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A "controversial" word Options
oxfordpeter
Posted: Wednesday, October 24, 2018 10:30:58 AM
Rank: Newbie

Joined: 10/16/2018
Posts: 6
Neurons: 40
So, I am about to deliver a bollocking to a couple of writers I edit regularly for their excessive reliance of the word "controversial."

I cannot express enough how much I detest this word, or at least the way in which it is so liberally, lazily and inaccurately (in my correct opinion) used to refer to something *shocking*. Writers do this because they do not want to seem as though they are expressing an editorial view and are thereby crassly ducking potential incoming flak. If you want to indicate something is egregious but don't want to seem like you are taking a position, you just need to show not tell.

Now, I know I am right; this is not in dispute, but what I would like is some moral support from people who agree with me and can offer other explanations for why they believe this word is so often wrongly deployed.

If you disagree with this, you are wrong and you do not need to respond. Thank you for your understanding.
Drag0nspeaker
Posted: Wednesday, October 24, 2018 10:45:34 AM

Rank: Advanced Member

Joined: 9/12/2011
Posts: 30,385
Neurons: 179,169
Location: Livingston, Scotland, United Kingdom
This is a forum which is (as noted in the "English Forums" menu) for "General discussion about the English language: definitions, usage, etymology, etc".

If you don't want discussion - don't post here.

Your opinion is your opinion, not fact.
I'm not saying that you are wrong - I can't be bothered checking your facts.
You check them.
If you are totally definitely right, you will find facts to show it.
If not, then you're wrong.


Wyrd bið ful aræd - bull!
oxfordpeter
Posted: Wednesday, October 24, 2018 10:59:27 AM
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Well, I do want discussion. About how to make the argument for how the word should best be used. That seems pretty legitimate.
Drag0nspeaker
Posted: Wednesday, October 24, 2018 11:38:40 AM

Rank: Advanced Member

Joined: 9/12/2011
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Location: Livingston, Scotland, United Kingdom
But you said that you only want people to say how right you are, nothing else.
That's not a discussion - it's a fan club.

EDITED
to add:

The word should be used to mean what its definition says - controversial - 'causing or inciting controversy or argument', 'debatable', 'under discussion', 'open to question'.


Wyrd bið ful aræd - bull!
Drag0nspeaker
Posted: Wednesday, October 24, 2018 11:50:15 AM

Rank: Advanced Member

Joined: 9/12/2011
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Location: Livingston, Scotland, United Kingdom
In general (not just in the use of this word) I do feel that many writers 'duck and weave' using deliberately vague words so that their opinions are not clear, or so that their opinions appear to be facts.

Media in general (writers, editors and whoever else) obviously TRY to make any story 'controversial' (write it in such a way that it provokes disagreement or discussion).
That's what sells newspapers - blood, controversy, sex, death and celebrities.


Wyrd bið ful aræd - bull!
Jyrkkä Jätkä
Posted: Wednesday, October 24, 2018 3:04:20 PM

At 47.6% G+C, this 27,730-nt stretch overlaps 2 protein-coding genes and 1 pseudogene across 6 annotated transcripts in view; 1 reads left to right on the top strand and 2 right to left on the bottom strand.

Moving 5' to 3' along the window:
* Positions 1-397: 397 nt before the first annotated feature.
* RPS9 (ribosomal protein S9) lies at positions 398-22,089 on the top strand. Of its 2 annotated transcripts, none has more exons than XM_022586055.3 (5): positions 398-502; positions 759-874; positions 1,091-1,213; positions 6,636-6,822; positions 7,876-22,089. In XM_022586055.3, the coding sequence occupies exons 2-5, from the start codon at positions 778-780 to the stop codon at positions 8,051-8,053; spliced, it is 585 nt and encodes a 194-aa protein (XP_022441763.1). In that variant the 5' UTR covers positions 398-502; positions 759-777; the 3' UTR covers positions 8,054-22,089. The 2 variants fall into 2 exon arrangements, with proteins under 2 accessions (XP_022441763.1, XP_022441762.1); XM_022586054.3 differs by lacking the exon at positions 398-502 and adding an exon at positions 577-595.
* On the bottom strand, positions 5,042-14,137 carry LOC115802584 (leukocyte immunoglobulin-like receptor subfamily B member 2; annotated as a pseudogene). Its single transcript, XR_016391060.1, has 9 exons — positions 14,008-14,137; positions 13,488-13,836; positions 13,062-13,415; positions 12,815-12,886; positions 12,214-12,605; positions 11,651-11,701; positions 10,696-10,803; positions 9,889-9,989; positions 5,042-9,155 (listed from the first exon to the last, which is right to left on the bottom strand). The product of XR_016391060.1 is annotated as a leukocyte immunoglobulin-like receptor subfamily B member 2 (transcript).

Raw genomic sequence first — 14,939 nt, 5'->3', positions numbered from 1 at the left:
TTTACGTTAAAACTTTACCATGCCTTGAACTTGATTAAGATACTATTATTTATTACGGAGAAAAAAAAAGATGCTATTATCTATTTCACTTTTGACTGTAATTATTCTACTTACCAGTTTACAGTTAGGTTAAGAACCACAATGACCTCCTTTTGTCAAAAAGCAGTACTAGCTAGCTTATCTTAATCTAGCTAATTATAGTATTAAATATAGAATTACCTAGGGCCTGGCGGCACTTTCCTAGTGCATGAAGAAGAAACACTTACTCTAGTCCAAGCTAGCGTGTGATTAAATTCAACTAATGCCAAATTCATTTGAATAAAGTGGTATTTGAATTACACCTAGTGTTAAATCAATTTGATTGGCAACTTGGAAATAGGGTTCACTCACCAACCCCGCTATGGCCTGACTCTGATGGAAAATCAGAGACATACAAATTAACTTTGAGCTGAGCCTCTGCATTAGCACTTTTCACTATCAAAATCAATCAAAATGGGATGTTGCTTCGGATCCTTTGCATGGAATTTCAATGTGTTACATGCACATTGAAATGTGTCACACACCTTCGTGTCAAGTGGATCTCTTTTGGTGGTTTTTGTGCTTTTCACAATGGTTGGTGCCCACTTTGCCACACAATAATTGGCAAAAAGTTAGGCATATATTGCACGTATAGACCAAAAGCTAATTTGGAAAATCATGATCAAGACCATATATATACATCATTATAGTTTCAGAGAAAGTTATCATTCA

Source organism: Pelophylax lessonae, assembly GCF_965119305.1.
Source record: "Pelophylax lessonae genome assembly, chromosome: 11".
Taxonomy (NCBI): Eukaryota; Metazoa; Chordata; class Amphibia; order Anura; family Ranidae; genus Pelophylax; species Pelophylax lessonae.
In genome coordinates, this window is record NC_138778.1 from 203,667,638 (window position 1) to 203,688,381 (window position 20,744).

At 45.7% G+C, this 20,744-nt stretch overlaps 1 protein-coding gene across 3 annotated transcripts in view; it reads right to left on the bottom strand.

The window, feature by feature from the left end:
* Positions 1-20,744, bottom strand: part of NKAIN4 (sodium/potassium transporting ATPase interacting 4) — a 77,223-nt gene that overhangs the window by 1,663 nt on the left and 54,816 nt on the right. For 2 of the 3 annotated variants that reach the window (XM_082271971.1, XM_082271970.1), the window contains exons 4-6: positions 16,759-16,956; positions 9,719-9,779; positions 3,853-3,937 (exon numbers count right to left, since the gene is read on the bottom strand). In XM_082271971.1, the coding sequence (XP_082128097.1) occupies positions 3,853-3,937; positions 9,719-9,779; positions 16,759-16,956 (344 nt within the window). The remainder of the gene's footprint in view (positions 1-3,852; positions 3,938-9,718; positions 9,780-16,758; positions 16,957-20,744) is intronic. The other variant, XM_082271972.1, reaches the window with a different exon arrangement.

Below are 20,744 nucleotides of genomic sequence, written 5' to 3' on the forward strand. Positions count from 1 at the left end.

Rank: Advanced Member

Joined: 9/21/2009
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It's kinda disputable to say here "in my correct opinion" ;-)
Why don't you use polemic?


In the beginning there was nothing, which exploded.
Elvandil
Posted: Wednesday, October 24, 2018 3:51:10 PM

Rank: Advanced Member

Joined: 12/5/2014
Posts: 311
Neurons: 127,537
Location: East Montpelier, Vermont, United States
oxfordpeter wrote:
So, I am about to deliver a bollocking to a couple of writers I edit regularly for their excessive reliance of the word "controversial."

I cannot express enough how much I detest this word, or at least the way in which it is so liberally, lazily and inaccurately (in my correct opinion) used to refer to something *shocking*. Writers do this because they do not want to seem as though they are expressing an editorial view and are thereby crassly ducking potential incoming flak. If you want to indicate something is egregious but don't want to seem like you are taking a position, you just need to show not tell.

Now, I know I am right; this is not in dispute, but what I would like is some moral support from people who agree with me and can offer other explanations for why they believe this word is so often wrongly deployed.

If you disagree with this, you are wrong and you do not need to respond. Thank you for your understanding.


It seems a lot of people with ADD simply cannot focus on the question.

Yes, the word is much overused. Sometimes I wonder if what is called "controversial" could have more than a single person on one of the sides.
"The controversial, daily rising of the Sun...."

And "alleged". Somehow that simple word makes people bullet-proof, they seem to think. There are many other words that would indicate that facts in a matter were not known with certainty.

And is there any newsperson anywhere that knows that "criterion" is the singular?

Good luck. But use the "nudge" (a new form of social control that works well with children and my cat) and suggest alternatives. I'm not suggesting that you treat people like animals. In most cases, you would need to use simpler and more explicit techniques on humans than you would use on the higher animals like dogs and cats.







(議思不の界世) pןɹoʍ ǝɥʇ ɟo sɹǝpuoʍ ǝɥʇ ɟo ǝuo sı ǝpoɔıun
Elvandil
Posted: Wednesday, October 24, 2018 4:06:41 PM

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Joined: 12/5/2014
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Location: East Montpelier, Vermont, United States